This post is part of a blog series on racial justice where writers reflect on what it means to do anti-racism work in their context.
Cade Fisher is the oldest of three brothers and a third-year Peace, Justice, and Conflict Studies major with minors in Music and Video Game Development at Goshen College. His interests include playing bass in the orchestra and singing in the choirs at Goshen and learning about health and fitness. In his free time, he enjoys reading science fiction and fantasy in his hammock, as well as playing games like Dutch Blitz. After finishing his undergraduate, Cade has considered pursuing a law degree with a focus on immigration law.
My first thought, when invited to write a blog post about the work of anti-racism, was, “what can I, a middle class, cis-gendered, heterosexual, able-bodied white male, have to offer to this conversation?” That’s a dangerous thought to have. That’s a cop-out. That excuses me from the frightening work of self-reflection, an endeavor that 18 to 24-year-old college students are not eager to undertake.
It can be easy for me to say, my generation isn’t as racist as previous generations. But still, I don’t think I can claim to be anti-racist. That would imply that, in my youth, I don’t have all the answers! How can this be that I am not the greatest culmination of human achievement and progress? Surely, my generation exhibits the greatest advancements in social equity to date.
Because of post-racial idealism like this, the need for anti-racist work is still present on college campuses and in the social ambits of young people. I’ve been continuing my own education and have been reading different authors. Among those are Ibram X. Kendi and Ijeoma Oluo.
In his book, How to Be an Anti-Racist, Kendi argues that racism isn’t fueled by ignorance. White people already know that BIPOC (Black, Indigenous, and people of color) are suffering at our expense. Instead, it’s self-interest that drives racist policies which are then supported by fabricated racist ideas and behaviors. Racist policies come before racist ideas. This to me sends a clear message. If this is true, then we need to organize—not simply mobilize—the youth to consistently participate in anti-racist policymaking — whether that is voting for people with anti-racist policies or running on those platforms ourselves. This is important not only at the national level but in fact, more important at the state and local levels.
Reading Oluo’s book, So you want to talk about race? I am reminded that no matter how hard I try, I will mess up when having conversations about race. Oluo frequently reminds white readers that this conversation is not about us and how critical it is that we think about and question our privilege. I found the prompts she listed much more helpful and concrete than simply thinking about “checking my privilege.” These include prodding at our areas of comfort. Why can I make this choice about what I eat or what I wear? How have I gained access to certain benefits? Where do I feel comfortable and why? Do other people experience these things as I do?
Thanks to our engagement with social media, my generation has trained ourselves to be fueled by instant gratification. This affects our engagement with the generational, slow and steady burn of anti-racism: we want flashy displays that are immediately effective.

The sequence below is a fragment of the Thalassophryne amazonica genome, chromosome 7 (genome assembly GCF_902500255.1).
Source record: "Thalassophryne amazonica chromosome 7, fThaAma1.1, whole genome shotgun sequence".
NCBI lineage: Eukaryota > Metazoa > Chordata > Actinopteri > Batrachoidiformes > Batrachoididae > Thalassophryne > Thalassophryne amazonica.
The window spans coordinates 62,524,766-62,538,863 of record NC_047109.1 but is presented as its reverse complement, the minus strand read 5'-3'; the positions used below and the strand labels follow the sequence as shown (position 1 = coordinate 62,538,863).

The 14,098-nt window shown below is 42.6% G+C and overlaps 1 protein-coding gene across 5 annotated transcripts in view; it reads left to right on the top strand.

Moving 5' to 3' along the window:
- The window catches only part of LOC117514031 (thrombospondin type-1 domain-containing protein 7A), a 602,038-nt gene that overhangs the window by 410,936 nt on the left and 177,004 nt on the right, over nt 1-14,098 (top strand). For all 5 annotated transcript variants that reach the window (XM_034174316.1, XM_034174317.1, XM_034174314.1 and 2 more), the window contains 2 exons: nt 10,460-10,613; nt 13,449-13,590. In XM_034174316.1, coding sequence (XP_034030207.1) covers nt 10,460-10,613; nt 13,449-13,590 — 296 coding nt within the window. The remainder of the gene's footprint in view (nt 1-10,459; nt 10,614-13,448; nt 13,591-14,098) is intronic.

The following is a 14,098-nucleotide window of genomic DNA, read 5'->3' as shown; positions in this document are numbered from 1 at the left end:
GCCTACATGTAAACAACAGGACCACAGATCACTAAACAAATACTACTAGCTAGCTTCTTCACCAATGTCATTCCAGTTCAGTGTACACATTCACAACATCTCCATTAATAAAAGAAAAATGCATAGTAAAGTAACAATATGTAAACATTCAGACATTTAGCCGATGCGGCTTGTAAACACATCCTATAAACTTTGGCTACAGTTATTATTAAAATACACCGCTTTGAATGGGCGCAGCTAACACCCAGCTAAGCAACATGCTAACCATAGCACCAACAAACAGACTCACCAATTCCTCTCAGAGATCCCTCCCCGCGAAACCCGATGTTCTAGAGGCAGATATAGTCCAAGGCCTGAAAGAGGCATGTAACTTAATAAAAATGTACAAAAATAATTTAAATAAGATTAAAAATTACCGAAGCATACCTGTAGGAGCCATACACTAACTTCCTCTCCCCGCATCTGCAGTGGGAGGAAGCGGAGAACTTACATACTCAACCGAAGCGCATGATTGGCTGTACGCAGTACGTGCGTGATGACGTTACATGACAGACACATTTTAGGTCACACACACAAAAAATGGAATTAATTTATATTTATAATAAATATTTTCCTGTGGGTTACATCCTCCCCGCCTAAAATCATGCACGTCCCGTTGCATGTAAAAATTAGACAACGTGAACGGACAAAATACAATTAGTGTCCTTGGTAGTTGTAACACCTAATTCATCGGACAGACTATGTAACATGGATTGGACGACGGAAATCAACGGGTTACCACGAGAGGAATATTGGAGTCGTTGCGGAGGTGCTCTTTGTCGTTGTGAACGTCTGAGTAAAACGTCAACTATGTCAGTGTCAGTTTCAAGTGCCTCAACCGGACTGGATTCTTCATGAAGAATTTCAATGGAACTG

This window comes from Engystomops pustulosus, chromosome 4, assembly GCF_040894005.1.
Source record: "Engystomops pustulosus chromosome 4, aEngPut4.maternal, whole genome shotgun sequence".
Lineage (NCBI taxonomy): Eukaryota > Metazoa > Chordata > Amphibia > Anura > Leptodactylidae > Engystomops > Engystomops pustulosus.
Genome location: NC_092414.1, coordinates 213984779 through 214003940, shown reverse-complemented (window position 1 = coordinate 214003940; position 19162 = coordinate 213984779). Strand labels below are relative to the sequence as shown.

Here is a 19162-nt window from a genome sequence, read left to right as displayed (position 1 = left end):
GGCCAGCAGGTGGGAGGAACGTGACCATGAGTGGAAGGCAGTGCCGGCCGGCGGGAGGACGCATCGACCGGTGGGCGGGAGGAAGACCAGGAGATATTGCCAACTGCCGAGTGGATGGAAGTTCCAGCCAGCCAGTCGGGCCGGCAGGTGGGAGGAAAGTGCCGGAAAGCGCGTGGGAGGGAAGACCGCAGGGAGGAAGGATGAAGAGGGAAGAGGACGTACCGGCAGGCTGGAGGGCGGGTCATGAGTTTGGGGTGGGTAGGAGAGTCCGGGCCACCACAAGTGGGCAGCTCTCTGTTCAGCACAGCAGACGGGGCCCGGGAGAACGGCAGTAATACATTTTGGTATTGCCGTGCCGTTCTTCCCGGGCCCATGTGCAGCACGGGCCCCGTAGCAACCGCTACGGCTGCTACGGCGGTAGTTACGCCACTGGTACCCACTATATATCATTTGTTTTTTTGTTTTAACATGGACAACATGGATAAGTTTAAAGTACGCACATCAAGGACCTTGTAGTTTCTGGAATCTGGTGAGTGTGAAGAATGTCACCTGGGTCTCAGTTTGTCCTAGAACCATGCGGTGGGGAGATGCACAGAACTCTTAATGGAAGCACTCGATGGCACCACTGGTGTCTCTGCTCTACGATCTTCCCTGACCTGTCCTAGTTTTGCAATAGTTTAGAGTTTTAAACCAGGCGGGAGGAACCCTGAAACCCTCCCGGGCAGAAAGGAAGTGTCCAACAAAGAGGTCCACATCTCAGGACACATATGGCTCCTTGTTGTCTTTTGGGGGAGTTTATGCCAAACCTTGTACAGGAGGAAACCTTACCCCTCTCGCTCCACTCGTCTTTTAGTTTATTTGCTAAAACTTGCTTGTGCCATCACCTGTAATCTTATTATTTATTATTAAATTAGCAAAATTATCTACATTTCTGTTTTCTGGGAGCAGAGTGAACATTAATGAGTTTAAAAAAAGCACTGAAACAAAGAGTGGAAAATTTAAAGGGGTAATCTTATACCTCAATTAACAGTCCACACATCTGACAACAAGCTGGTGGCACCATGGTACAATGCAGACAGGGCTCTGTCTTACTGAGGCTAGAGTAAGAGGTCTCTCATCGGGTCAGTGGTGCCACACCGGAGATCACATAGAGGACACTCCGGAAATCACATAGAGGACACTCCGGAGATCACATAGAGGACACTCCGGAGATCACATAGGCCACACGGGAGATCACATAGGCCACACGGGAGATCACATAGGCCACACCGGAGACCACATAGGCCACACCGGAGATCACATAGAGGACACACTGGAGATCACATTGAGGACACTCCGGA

We need to work on building our stamina. Just as we have trained ourselves for brief, explosive encounters, we can train ourselves for this longer work.
It will require coaches and learning from those who have come before us. It will require a tenacious will that members of our generation have exhibited in the fight to mitigate climate change. It will require people like me, who are the pinnacle of the dominant culture in the United States, to be the most aware of how our movements through life have unintended ripples that we previously ignored and for us to speak up for the people who society stifles. If my professors, managers at work, congresspeople, and other white people will listen to me because of my identity, then it’s my responsibility to push them to listen to the voices of others as well.
Young people have as much work to do as anyone else and we have the raw energy to do it. Yet we require the guidance of those with more experience to help us set the proper pace that will maximize and compound our effects.
I also think it’s important to note that I have not lived through any other reality. My experiences in this world have been limited by my brief time here, even briefer still if one is considering the amount of time I’ve actually been aware and invested in societal undercurrents. This would only be about five years (or six if we’re being generous to the maturity of 15-year-old Cade). That is barely longer than Donald Trump has been in office. I’m not claiming that this severely limited time frame is an excuse for any behavior or lack thereof, but instead, acknowledging that this is my reality and that it impacts my experience in the world in a similar way to another identifying trait.
My limits cause me to wonder: what is possible? How rapidly or slowly can or will things really change? There really isn’t an end to these fights, is there? What will be my role in all of this? Are there any models who have come before me that I can learn from and incorporate into my life? How does religion, in its diverse forms and functions, fit into all of this?
Not pretending to have any of these questions answered definitively, I invite everyone to consider these questions for themselves, as well.